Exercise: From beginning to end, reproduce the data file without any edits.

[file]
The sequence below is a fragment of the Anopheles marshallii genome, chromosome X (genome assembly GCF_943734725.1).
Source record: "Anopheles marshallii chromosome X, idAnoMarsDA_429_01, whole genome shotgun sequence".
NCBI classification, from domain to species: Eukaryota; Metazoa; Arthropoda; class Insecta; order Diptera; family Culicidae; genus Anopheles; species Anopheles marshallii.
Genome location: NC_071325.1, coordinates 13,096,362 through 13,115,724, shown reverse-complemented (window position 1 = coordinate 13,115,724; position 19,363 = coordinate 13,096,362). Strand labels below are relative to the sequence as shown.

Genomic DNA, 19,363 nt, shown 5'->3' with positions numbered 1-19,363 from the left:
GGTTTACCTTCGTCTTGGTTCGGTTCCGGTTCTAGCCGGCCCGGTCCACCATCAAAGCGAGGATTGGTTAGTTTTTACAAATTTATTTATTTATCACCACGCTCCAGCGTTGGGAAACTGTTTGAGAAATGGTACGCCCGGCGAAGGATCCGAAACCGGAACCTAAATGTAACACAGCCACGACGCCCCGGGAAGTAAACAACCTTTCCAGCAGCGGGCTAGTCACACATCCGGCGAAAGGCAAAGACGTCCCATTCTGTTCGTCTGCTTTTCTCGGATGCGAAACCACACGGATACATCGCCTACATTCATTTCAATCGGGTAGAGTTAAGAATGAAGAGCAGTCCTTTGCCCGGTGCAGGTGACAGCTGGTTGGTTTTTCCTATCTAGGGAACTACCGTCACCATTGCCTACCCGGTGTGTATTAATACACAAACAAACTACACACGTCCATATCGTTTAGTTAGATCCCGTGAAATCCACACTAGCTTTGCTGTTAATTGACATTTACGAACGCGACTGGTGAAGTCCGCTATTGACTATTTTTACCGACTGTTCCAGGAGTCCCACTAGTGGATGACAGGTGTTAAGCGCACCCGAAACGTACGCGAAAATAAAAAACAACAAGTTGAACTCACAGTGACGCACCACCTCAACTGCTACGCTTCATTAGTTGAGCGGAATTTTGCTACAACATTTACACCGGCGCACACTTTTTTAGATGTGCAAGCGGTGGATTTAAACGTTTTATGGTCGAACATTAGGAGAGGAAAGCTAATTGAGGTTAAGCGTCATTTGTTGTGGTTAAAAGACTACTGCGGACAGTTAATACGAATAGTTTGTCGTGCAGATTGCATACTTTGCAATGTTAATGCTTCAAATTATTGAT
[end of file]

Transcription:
The sequence below is a fragment of the Anopheles marshallii genome, chromosome X (genome assembly GCF_943734725.1).
Source record: "Anopheles marshallii chromosome X, idAnoMarsDA_429_01, whole genome shotgun sequence".
NCBI classification, from domain to species: Eukaryota; Metazoa; Arthropoda; class Insecta; order Diptera; family Culicidae; genus Anopheles; species Anopheles marshallii.
Genome location: NC_071325.1, coordinates 13,096,362 through 13,115,724, shown reverse-complemented (window position 1 = coordinate 13,115,724; position 19,363 = coordinate 13,096,362). Strand labels below are relative to the sequence as shown.

Genomic DNA, 19,363 nt, shown 5'->3' with positions numbered 1-19,363 from the left:
GGTTTACCTTCGTCTTGGTTCGGTTCCGGTTCTAGCCGGCCCGGTCCACCATCAAAGCGAGGATTGGTTAGTTTTTACAAATTTATTTATTTATCACCACGCTCCAGCGTTGGGAAACTGTTTGAGAAATGGTACGCCCGGCGAAGGATCCGAAACCGGAACCTAAATGTAACACAGCCACGACGCCCCGGGAAGTAAACAACCTTTCCAGCAGCGGGCTAGTCACACATCCGGCGAAAGGCAAAGACGTCCCATTCTGTTCGTCTGCTTTTCTCGGATGCGAAACCACACGGATACATCGCCTACATTCATTTCAATCGGGTAGAGTTAAGAATGAAGAGCAGTCCTTTGCCCGGTGCAGGTGACAGCTGGTTGGTTTTTCCTATCTAGGGAACTACCGTCACCATTGCCTACCCGGTGTGTATTAATACACAAACAAACTACACACGTCCATATCGTTTAGTTAGATCCCGTGAAATCCACACTAGCTTTGCTGTTAATTGACATTTACGAACGCGACTGGTGAAGTCCGCTATTGACTATTTTTACCGACTGTTCCAGGAGTCCCACTAGTGGATGACAGGTGTTAAGCGCACCCGAAACGTACGCGAAAATAAAAAACAACAAGTTGAACTCACAGTGACGCACCACCTCAACTGCTACGCTTCATTAGTTGAGCGGAATTTTGCTACAACATTTACACCGGCGCACACTTTTTTAGATGTGCAAGCGGTGGATTTAAACGTTTTATGGTCGAACATTAGGAGAGGAAAGCTAATTGAGGTTAAGCGTCATTTGTTGTGGTTAAAAGACTACTGCGGACAGTTAATACGAATAGTTTGTCGTGCAGATTGCATACTTTGCAATGTTAATGCTTCAAATTATTGAT